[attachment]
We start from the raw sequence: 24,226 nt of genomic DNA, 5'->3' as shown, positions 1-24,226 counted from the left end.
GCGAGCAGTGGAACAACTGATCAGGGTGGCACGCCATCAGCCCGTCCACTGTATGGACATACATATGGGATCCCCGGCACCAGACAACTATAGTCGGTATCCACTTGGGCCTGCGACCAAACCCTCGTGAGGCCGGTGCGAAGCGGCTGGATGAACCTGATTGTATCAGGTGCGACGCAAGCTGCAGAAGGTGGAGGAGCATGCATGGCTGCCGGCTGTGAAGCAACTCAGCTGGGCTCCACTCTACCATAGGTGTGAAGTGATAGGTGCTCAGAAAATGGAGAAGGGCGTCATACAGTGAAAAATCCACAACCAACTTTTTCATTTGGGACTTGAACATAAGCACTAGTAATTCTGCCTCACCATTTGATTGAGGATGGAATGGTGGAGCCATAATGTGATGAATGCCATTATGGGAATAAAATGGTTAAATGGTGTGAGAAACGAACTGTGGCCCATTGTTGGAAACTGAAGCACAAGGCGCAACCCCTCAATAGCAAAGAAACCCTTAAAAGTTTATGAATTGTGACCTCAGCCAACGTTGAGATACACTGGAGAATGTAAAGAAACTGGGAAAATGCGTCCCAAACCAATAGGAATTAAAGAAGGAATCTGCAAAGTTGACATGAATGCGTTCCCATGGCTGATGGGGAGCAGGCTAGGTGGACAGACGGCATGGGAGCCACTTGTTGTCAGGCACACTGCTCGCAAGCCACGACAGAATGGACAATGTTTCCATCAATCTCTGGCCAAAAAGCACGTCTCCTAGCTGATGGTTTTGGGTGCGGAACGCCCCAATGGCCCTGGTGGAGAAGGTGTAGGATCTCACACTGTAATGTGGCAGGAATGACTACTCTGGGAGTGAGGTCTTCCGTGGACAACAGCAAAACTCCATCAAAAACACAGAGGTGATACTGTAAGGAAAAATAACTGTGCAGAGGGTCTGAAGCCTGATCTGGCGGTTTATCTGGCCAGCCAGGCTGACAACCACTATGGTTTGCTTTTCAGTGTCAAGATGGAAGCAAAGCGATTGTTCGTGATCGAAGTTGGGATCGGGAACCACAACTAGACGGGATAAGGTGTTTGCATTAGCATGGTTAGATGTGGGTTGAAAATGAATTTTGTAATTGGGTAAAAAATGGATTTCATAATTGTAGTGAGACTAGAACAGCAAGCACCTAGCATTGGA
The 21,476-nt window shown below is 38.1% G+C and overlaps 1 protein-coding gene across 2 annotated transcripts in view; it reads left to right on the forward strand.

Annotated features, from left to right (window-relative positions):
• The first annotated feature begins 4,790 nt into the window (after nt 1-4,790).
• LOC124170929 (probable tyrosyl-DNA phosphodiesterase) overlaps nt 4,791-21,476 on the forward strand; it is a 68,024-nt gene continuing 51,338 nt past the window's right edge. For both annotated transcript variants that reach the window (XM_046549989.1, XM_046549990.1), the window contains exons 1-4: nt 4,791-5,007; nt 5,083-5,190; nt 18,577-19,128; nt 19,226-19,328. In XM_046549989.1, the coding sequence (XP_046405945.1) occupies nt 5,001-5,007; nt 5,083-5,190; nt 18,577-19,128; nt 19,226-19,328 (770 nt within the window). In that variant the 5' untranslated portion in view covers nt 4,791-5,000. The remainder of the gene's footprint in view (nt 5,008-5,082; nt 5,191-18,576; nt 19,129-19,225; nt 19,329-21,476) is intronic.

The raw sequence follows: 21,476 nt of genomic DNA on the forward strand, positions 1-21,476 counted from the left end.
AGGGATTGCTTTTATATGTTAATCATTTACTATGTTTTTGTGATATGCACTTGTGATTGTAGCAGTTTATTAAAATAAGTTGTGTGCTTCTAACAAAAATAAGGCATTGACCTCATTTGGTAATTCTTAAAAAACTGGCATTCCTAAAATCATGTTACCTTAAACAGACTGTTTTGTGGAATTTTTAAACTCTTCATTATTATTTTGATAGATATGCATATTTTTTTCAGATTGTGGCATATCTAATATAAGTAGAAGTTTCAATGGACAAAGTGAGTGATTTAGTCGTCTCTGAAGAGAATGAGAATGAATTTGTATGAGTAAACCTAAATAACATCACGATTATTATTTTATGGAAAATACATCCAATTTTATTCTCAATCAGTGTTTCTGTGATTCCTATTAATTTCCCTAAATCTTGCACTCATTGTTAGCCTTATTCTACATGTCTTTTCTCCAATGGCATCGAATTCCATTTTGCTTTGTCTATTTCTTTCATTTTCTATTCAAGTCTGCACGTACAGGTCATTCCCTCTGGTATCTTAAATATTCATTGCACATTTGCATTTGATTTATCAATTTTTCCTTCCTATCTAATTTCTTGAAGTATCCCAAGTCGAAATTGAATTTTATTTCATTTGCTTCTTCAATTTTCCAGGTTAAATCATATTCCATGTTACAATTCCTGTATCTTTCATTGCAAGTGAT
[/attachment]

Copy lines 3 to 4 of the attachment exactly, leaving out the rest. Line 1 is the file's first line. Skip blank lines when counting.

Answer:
The 21,476-nt window shown below is 38.1% G+C and overlaps 1 protein-coding gene across 2 annotated transcripts in view; it reads left to right on the forward strand.

Annotated features, from left to right (window-relative positions):